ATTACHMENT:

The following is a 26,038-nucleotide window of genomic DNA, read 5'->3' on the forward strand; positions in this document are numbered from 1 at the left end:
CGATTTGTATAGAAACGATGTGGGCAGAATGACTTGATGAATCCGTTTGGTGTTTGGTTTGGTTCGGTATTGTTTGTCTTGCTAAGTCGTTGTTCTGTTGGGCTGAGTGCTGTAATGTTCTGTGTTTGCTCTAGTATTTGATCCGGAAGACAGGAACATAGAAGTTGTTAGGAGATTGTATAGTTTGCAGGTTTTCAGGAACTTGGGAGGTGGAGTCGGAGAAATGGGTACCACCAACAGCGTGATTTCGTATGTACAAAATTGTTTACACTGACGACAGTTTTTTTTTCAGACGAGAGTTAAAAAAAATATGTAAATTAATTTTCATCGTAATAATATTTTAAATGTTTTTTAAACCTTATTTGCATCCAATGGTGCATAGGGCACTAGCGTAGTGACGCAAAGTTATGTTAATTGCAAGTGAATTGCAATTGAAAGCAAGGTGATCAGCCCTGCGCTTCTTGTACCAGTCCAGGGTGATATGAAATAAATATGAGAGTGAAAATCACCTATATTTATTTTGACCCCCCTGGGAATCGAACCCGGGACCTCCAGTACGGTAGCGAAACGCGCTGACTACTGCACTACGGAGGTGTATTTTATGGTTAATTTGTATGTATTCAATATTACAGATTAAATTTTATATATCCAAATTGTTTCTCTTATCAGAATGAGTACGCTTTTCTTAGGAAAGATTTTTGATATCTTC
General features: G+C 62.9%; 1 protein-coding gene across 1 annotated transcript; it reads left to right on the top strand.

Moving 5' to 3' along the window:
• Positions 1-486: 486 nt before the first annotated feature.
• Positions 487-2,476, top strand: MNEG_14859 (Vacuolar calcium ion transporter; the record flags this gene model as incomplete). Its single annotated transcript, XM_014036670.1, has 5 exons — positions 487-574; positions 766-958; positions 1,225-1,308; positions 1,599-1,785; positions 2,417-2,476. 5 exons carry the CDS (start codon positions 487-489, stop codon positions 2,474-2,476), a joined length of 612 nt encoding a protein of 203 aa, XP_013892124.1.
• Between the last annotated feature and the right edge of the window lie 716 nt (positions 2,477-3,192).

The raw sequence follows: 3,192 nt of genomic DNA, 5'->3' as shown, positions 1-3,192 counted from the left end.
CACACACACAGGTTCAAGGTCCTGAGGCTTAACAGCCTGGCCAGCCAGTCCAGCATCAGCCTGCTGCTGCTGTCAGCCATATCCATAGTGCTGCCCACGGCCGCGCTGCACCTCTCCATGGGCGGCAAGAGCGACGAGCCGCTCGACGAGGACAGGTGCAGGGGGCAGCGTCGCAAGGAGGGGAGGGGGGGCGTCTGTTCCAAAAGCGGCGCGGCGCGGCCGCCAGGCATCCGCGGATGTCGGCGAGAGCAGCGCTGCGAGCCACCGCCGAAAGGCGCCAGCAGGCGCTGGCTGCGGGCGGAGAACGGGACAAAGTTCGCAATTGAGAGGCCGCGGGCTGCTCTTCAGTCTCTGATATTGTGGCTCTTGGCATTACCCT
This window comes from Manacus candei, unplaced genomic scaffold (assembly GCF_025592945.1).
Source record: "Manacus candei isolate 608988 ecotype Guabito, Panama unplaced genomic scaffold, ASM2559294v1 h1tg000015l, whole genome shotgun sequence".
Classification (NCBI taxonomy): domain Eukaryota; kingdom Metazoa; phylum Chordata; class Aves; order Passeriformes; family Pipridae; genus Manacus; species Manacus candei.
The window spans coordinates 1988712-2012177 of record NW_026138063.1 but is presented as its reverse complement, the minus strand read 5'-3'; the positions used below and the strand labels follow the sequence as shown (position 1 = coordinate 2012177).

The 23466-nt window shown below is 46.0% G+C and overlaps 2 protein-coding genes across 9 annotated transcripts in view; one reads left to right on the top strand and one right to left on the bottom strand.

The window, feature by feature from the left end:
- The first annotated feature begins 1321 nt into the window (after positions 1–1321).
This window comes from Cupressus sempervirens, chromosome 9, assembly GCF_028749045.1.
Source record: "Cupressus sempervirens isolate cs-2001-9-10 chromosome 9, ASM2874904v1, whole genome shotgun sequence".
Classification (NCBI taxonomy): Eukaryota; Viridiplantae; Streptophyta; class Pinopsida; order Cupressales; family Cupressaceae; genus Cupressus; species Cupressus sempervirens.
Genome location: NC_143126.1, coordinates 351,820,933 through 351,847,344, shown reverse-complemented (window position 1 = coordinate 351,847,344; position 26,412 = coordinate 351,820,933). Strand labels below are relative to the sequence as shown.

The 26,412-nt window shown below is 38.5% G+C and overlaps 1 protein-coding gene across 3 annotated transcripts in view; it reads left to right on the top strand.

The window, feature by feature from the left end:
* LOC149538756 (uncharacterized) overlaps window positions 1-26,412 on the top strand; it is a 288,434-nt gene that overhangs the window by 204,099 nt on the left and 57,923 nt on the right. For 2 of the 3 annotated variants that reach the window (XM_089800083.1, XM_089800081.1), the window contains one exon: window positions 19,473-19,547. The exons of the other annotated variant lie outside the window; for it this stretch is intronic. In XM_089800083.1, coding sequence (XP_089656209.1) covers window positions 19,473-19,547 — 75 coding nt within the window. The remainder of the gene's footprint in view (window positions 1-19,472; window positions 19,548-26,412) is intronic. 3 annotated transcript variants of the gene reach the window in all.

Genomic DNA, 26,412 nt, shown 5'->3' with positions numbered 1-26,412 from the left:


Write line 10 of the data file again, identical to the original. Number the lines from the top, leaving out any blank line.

This window comes from Manacus candei, unplaced genomic scaffold (assembly GCF_025592945.1).